With a team like the Pittsburgh Pirates, there are so many storylines you could look at. A team that has locked up a playoff spot for the first time in over two decades has a cast of characters that are each worthy of their own examination and their own storyline, to a certain degree.
One player on this club in particular that provides intrigue is that of A.J. Burnett. Burnett is not nearly the only pitcher on this current staff to have essentially saved his career since joining the club (Jason Grilli, maybe Francisco Liriano), but he is the highest profile one.
Burnett signed a five-year contract worth over $80 million with the New York Yankees prior to the 2009 season. What resulted was a 4.79 ERA in the following three seasons, including two years in which it was over five. Which is why the Yanks agreed to pick up the tab to the tune of $20 million of the $33 million remaining on his contract when they dealt him to the Bucs.
Since Burnett has joined the Pirates, though, he’s been a different pitcher. Out of the spotlight that playing in the Bronx brings, in addition to that massive contract, Burnett’s renewed approach has resulted in him quietly faring as one of the better pitchers in the National League, and the ace of this staff.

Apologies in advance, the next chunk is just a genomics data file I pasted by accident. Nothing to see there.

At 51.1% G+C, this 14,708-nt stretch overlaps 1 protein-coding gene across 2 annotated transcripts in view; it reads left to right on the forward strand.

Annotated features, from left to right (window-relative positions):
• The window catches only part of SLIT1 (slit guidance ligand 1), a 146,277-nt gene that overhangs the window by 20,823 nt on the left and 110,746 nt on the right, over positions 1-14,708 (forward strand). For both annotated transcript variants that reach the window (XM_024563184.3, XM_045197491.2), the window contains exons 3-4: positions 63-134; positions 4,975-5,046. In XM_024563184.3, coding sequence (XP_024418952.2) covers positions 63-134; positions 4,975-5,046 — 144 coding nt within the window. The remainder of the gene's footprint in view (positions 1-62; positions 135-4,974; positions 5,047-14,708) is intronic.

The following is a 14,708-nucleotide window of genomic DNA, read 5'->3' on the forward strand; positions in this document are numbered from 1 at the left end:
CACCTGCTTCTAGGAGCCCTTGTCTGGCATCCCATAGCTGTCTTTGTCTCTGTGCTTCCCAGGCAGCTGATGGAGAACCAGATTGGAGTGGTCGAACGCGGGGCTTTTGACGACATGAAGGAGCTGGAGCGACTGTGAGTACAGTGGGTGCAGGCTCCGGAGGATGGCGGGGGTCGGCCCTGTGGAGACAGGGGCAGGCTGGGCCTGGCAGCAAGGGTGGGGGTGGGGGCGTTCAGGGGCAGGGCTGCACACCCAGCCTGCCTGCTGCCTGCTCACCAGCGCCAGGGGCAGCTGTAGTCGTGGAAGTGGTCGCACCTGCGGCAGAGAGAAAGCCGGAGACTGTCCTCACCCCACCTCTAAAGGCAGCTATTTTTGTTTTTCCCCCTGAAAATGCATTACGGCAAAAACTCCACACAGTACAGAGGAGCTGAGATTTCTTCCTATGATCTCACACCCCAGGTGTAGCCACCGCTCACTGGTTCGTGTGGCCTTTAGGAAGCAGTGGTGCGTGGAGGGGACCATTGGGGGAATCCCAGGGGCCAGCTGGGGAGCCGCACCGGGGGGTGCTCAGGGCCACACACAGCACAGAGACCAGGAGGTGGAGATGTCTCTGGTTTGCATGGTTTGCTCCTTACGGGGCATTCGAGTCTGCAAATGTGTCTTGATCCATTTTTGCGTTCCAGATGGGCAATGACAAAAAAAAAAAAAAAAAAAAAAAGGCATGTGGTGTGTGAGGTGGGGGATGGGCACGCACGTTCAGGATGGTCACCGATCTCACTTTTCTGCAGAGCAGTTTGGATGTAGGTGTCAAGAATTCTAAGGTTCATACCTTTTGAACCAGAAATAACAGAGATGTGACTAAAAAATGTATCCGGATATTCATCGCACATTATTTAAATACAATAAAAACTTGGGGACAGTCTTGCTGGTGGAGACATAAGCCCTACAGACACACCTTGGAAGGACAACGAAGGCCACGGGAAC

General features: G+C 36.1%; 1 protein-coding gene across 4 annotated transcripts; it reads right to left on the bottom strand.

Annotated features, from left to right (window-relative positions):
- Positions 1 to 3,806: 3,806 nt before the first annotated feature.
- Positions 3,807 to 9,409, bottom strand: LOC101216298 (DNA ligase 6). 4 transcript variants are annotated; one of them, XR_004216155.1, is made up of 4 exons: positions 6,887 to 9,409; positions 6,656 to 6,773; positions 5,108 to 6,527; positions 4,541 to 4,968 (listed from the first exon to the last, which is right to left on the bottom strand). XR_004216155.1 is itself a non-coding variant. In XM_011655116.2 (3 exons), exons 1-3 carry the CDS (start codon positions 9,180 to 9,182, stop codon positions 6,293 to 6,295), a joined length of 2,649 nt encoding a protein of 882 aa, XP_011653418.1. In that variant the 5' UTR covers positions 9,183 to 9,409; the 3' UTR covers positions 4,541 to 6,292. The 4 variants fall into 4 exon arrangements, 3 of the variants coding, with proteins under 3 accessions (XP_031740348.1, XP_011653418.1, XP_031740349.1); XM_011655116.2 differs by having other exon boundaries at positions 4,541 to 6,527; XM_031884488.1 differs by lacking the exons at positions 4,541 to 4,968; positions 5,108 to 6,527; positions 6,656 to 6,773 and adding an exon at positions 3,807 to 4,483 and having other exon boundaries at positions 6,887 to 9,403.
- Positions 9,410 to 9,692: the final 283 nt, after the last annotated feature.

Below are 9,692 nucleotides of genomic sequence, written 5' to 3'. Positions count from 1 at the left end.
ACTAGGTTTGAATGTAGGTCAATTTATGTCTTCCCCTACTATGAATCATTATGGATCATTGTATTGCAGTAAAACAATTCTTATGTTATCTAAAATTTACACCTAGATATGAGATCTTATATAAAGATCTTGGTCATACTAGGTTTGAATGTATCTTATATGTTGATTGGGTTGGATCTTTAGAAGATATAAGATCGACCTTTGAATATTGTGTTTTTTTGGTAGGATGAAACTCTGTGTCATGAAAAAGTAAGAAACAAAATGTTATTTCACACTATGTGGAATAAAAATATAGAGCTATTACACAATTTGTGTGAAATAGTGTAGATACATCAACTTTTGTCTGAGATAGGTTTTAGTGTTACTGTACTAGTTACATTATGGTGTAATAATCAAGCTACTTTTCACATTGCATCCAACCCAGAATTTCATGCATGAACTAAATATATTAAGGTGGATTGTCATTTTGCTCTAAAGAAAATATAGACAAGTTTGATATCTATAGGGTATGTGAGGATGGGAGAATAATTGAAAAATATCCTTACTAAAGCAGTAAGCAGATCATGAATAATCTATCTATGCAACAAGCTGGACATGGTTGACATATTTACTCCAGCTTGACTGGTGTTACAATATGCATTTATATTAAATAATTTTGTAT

His two years in Pittsburgh have featured much more favorable numbers. He’s pitched to a 3.41 ERA in two years, 389 strikeouts (209 of which have come this year), and his walks are down dramatically from his years with the Yankees. There’s little doubt that he may have saved his career since joining the Pirates.
And the Pirates are obviously happy to have him. This is a team that is a serious contender for a pennant in the National League, and Burnett is a prime reason as to why. As of right now, he’s expected to start the National League Division Series for Pittsburgh, assuming they’re able to emerge from the Wild Card round with a victory.